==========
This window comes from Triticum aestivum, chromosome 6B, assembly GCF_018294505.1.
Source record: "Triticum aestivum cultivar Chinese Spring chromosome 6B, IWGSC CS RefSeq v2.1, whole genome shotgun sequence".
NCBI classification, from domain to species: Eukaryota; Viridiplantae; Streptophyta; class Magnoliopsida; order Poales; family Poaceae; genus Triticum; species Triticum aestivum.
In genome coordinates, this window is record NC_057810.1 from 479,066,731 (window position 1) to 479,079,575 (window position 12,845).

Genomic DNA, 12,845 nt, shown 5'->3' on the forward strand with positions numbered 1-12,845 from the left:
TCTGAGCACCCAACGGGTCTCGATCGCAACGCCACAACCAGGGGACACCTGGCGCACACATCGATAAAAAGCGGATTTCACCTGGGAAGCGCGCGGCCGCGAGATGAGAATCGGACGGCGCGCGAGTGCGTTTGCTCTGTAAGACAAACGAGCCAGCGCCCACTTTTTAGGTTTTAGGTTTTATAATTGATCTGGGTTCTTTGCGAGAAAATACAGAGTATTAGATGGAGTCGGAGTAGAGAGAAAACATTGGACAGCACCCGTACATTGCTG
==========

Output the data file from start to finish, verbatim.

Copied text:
This window comes from Triticum aestivum, chromosome 6B, assembly GCF_018294505.1.
Source record: "Triticum aestivum cultivar Chinese Spring chromosome 6B, IWGSC CS RefSeq v2.1, whole genome shotgun sequence".
NCBI classification, from domain to species: Eukaryota; Viridiplantae; Streptophyta; class Magnoliopsida; order Poales; family Poaceae; genus Triticum; species Triticum aestivum.
In genome coordinates, this window is record NC_057810.1 from 479,066,731 (window position 1) to 479,079,575 (window position 12,845).

Genomic DNA, 12,845 nt, shown 5'->3' on the forward strand with positions numbered 1-12,845 from the left:
TCTGAGCACCCAACGGGTCTCGATCGCAACGCCACAACCAGGGGACACCTGGCGCACACATCGATAAAAAGCGGATTTCACCTGGGAAGCGCGCGGCCGCGAGATGAGAATCGGACGGCGCGCGAGTGCGTTTGCTCTGTAAGACAAACGAGCCAGCGCCCACTTTTTAGGTTTTAGGTTTTATAATTGATCTGGGTTCTTTGCGAGAAAATACAGAGTATTAGATGGAGTCGGAGTAGAGAGAAAACATTGGACAGCACCCGTACATTGCTG